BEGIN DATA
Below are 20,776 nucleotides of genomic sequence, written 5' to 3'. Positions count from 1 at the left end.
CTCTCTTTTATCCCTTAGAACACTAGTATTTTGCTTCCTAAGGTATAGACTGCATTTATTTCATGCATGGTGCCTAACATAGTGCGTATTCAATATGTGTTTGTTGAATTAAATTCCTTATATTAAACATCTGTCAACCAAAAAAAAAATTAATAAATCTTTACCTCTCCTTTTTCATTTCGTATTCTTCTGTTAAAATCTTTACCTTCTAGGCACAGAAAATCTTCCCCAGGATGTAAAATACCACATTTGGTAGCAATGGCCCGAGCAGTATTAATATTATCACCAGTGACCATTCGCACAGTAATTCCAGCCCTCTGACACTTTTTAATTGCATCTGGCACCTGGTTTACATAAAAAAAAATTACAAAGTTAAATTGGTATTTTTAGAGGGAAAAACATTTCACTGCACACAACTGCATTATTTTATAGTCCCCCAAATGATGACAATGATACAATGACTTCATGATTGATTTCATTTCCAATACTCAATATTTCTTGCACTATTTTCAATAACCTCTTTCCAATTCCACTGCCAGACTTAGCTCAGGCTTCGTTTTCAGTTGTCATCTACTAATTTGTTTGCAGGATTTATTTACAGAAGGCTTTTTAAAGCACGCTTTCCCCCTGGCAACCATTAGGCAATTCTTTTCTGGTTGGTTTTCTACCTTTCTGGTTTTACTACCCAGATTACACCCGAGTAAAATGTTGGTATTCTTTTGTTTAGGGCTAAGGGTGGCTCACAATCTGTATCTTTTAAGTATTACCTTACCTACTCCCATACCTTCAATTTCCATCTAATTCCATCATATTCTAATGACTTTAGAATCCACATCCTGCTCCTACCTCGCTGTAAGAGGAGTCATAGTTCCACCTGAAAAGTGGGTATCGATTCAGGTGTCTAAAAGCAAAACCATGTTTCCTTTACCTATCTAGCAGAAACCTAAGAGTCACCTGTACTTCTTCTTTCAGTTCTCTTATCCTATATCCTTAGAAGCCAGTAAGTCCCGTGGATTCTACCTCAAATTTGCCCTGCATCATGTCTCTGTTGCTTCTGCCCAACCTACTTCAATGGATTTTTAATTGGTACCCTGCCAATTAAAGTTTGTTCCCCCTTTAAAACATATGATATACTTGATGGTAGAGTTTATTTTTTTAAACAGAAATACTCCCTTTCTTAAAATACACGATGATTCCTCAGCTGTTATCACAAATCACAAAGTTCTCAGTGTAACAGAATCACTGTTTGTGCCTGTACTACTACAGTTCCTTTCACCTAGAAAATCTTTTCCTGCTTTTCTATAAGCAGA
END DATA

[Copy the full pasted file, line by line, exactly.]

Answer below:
Below are 20,776 nucleotides of genomic sequence, written 5' to 3'. Positions count from 1 at the left end.
CTCTCTTTTATCCCTTAGAACACTAGTATTTTGCTTCCTAAGGTATAGACTGCATTTATTTCATGCATGGTGCCTAACATAGTGCGTATTCAATATGTGTTTGTTGAATTAAATTCCTTATATTAAACATCTGTCAACCAAAAAAAAAATTAATAAATCTTTACCTCTCCTTTTTCATTTCGTATTCTTCTGTTAAAATCTTTACCTTCTAGGCACAGAAAATCTTCCCCAGGATGTAAAATACCACATTTGGTAGCAATGGCCCGAGCAGTATTAATATTATCACCAGTGACCATTCGCACAGTAATTCCAGCCCTCTGACACTTTTTAATTGCATCTGGCACCTGGTTTACATAAAAAAAAATTACAAAGTTAAATTGGTATTTTTAGAGGGAAAAACATTTCACTGCACACAACTGCATTATTTTATAGTCCCCCAAATGATGACAATGATACAATGACTTCATGATTGATTTCATTTCCAATACTCAATATTTCTTGCACTATTTTCAATAACCTCTTTCCAATTCCACTGCCAGACTTAGCTCAGGCTTCGTTTTCAGTTGTCATCTACTAATTTGTTTGCAGGATTTATTTACAGAAGGCTTTTTAAAGCACGCTTTCCCCCTGGCAACCATTAGGCAATTCTTTTCTGGTTGGTTTTCTACCTTTCTGGTTTTACTACCCAGATTACACCCGAGTAAAATGTTGGTATTCTTTTGTTTAGGGCTAAGGGTGGCTCACAATCTGTATCTTTTAAGTATTACCTTACCTACTCCCATACCTTCAATTTCCATCTAATTCCATCATATTCTAATGACTTTAGAATCCACATCCTGCTCCTACCTCGCTGTAAGAGGAGTCATAGTTCCACCTGAAAAGTGGGTATCGATTCAGGTGTCTAAAAGCAAAACCATGTTTCCTTTACCTATCTAGCAGAAACCTAAGAGTCACCTGTACTTCTTCTTTCAGTTCTCTTATCCTATATCCTTAGAAGCCAGTAAGTCCCGTGGATTCTACCTCAAATTTGCCCTGCATCATGTCTCTGTTGCTTCTGCCCAACCTACTTCAATGGATTTTTAATTGGTACCCTGCCAATTAAAGTTTGTTCCCCCTTTAAAACATATGATATACTTGATGGTAGAGTTTATTTTTTTAAACAGAAATACTCCCTTTCTTAAAATACACGATGATTCCTCAGCTGTTATCACAAATCACAAAGTTCTCAGTGTAACAGAATCACTGTTTGTGCCTGTACTACTACAGTTCCTTTCACCTAGAAAATCTTTTCCTGCTTTTCTATAAGCAGA